One of the loveliest visitors to the Bay of Plenty during the winter, notwithstanding Kotuku, the white heron, is Tarapiroe, the black–fronted tern.
There are numerous terns to be found around the New Zealand coast, from the rare fairy tern to the common white–fronted as well as vagrants and migrants such as the Arctic terns. All the terns, sometimes called sea swallows, are extraordinarily elegant birds but it takes a real expert to distinguish one from the other.
Tarapiroe is a small bird, just 29cm on average in length, but a very stylish bird indeed with its blue grey body and short shallow–forked tail contrasting with the white rump in flight. It displays a stunning combination of just the right tone of grey, topped with a black cap down to the bill which is bright orange like its legs. The outfit serves to remind of how historically we have often been influenced and even mimicked birds in our style of dress and combination of colours — the “penguin” suit or (swallow) tails.
Tarapiroe is a protected rare endemic bird which means it is found only in New Zealand. The population is estimated to be around 5000 and every year the local branch of the New Zealand Ornithological Society checks the numbers of birds which come north to winter with us. This year we observed just a dozen birds at the mouth of the Rangataiki River in the Bay of Plenty which is a few more than we saw last year but were pleased to see juveniles among them which were readily identified as they do not have the black cap.
The black–fronted terns breed on the shingle riverbeds of the South Island from Marlborough to Southland and on the upper Motueka and Buller rivers in southern Nelson. In late summer and autumn they disperse to coastal areas, occasionally reaching Northland and the waters off Stewart Island.
Small wintering flocks of 20-50 birds regularly appear in the North Island at the Bay of Plenty, Hawke’s Bay and at Palliser Bay where they may come ashore to roost in the middle of the day among flocks of white–fronted terns. Tara, the white–fronted tern, is by far the commonest tern in New Zealand waters and are readily identified as they are somewhat larger than Tarapiroe.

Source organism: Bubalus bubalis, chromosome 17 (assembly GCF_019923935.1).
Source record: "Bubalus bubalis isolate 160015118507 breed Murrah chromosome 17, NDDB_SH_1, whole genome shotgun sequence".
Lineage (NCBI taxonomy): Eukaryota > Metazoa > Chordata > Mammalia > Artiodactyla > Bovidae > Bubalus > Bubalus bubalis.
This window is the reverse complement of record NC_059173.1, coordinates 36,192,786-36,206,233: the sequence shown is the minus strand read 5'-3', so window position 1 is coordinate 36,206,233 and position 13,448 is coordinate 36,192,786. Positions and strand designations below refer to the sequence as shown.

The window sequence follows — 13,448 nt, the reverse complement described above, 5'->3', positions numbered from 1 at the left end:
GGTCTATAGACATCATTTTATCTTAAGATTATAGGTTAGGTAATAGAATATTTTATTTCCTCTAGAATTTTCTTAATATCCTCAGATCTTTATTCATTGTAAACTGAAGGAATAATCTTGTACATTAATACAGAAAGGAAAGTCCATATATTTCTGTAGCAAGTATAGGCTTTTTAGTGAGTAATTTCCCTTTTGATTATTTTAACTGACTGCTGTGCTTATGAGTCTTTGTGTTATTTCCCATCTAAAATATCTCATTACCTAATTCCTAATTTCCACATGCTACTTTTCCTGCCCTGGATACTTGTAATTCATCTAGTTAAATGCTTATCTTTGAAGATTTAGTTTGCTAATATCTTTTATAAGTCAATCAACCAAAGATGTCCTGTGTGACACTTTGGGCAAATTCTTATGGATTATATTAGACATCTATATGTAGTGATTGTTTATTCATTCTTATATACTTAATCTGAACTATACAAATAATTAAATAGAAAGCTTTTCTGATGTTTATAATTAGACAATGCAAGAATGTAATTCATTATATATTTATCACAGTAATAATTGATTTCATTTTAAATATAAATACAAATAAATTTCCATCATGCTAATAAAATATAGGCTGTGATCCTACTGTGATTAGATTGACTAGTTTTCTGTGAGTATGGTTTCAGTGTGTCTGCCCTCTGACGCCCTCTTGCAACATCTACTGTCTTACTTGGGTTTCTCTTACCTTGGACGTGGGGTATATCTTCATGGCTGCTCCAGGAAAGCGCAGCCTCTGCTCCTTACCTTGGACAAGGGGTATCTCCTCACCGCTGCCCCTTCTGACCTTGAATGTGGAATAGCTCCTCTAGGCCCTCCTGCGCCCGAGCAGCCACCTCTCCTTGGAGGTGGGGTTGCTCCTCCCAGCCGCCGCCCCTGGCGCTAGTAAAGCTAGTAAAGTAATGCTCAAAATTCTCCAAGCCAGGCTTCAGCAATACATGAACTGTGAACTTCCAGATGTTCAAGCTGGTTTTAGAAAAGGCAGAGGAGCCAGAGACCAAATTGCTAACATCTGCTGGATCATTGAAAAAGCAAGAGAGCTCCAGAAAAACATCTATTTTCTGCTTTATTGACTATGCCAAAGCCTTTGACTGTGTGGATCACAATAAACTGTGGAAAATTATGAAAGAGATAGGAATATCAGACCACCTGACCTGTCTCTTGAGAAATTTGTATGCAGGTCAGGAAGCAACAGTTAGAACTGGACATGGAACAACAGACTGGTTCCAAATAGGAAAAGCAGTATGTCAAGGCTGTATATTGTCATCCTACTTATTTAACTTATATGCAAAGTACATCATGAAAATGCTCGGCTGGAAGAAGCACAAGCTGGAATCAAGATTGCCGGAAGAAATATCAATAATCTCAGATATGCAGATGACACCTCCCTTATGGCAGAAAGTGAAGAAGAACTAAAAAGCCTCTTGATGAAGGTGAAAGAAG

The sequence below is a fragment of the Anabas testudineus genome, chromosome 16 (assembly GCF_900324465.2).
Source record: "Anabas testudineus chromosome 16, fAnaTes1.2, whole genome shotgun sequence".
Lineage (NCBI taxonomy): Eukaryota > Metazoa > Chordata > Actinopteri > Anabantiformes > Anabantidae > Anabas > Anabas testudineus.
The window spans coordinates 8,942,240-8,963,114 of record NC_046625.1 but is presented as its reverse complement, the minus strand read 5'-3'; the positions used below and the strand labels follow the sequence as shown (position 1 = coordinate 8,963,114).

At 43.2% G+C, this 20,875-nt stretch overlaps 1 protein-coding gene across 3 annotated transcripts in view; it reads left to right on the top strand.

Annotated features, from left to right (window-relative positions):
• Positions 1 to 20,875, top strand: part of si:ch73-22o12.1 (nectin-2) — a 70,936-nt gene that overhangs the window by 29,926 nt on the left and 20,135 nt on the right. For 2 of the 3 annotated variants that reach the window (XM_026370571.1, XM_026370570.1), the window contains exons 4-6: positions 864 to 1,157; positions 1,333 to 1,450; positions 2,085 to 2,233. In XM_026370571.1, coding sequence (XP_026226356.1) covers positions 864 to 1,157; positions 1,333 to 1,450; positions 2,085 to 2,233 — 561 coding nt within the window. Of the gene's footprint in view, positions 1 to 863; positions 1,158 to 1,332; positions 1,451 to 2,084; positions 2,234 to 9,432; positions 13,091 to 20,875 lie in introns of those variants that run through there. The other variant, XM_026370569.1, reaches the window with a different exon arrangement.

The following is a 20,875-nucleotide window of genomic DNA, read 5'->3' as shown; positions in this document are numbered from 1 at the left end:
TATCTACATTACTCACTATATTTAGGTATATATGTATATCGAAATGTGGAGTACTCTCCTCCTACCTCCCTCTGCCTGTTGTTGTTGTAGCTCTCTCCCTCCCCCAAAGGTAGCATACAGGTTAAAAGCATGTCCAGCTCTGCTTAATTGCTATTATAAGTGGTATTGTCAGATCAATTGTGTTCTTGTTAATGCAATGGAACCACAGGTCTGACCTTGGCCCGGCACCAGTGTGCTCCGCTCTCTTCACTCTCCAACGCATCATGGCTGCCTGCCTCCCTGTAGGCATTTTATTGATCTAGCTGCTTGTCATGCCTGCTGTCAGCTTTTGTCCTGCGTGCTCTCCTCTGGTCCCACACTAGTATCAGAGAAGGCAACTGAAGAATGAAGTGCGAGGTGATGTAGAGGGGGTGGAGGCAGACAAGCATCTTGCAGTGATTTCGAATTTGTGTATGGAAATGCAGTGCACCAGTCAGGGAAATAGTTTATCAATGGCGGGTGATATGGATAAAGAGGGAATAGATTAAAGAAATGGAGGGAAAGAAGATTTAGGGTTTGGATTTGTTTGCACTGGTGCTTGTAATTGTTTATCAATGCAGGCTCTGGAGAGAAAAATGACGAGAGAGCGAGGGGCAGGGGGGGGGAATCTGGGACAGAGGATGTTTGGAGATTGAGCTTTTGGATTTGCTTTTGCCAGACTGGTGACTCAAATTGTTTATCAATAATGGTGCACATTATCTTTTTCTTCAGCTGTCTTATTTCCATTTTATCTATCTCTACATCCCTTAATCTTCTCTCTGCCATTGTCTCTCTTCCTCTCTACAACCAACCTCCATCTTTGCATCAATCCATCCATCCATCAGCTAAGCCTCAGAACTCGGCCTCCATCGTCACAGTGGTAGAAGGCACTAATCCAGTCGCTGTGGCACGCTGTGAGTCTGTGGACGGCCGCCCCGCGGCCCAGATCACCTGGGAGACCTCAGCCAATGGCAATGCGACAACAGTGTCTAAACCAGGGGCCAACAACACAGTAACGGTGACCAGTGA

They nest in small colonies of up to 50 pairs, some on riverbeds near the coast but most are well inland, often near colonies of Tarapunga, the black–billed gulls. According to W.H.Oliver, “The birds collect on a suitable shingle bank in September and begin to mate. By the beginning of October they are selecting nesting sites, a procedure that takes about a fortnight, although most of this time is spent in play. The making of the nest,” he says, “which consists of a shallow scratching or even a natural depression among the stones, with perhaps a dozen or so short bits of twigs around it, could easily be achieved in an hour at the most.”
Their colonies are easily disturbed by predators and people but they will pluckily attack intruders by diving and calling harshly, often striking an intruders head with their feet. But they are small birds and no competition for intruders such as cats, dogs, and mustelids. Many of their nesting sites have also been invaded by exotic plants such as willows and lupins.
While breeding, they feed in flocks over rivers and nearby fields. The development of farmland beside their nesting sites has created feeding opportunities as they follow the plough to catch insects and worms and grass grub larvae.
Most of their food, however, comes from around the rivers. They work their way up rapidly flowing rivers and return repeatedly to their starting point. They contact dip from about two metres above the water to take mainly emergent nymphs and subimago mayflies and stoneflies. They sometimes plunge dive to take small fish such as upland bullies.
“Often a whole flock will feed on insects at a height of perhaps a hundred feet. Sometimes,” Oliver quotes, “I have watched such a flock, the individual members of which were catching from six to fifteen insects a minute, nearly always rising to take their prey. I put this down to the fact that they could see the insects best against the light.”
After breeding, when most move to the coast for the autumn and winter, they feed by taking mostly planktonik crustaceans from the sea as well as earth worms from coastal pasture. The mouth of the Rangitaiki river with lush farmland nearby would seem to promise comfortable wintering grounds for a small number of them.
Other common names: —
29 cm., 80 g., blue grey body, short shallow-forked tail contrasting with the white rump in flight, black cap in adults down to bill which is orage, legs orange.
Where to find: —
Breeds in small colonies on gravel riverbeds of South Island, disperses to coasts, especially around Cook Strait but as far north as the Bay of Plenty.
Illustration description: —
The Zoology of the Voyage of the Erebus and Terror, Birds, George Robert Gray, 1839-1843.
Heather, B., & Robertson, H., Field Guide to the Birds of New Zealand, 2000.
Oliver, W.R.B. New Zealand Birds, 1955.
Buller, Walter Lawry, Birds of New Zealand, 1888.
Page date & version: —
Thursday, 5 June 2014; ver2009v1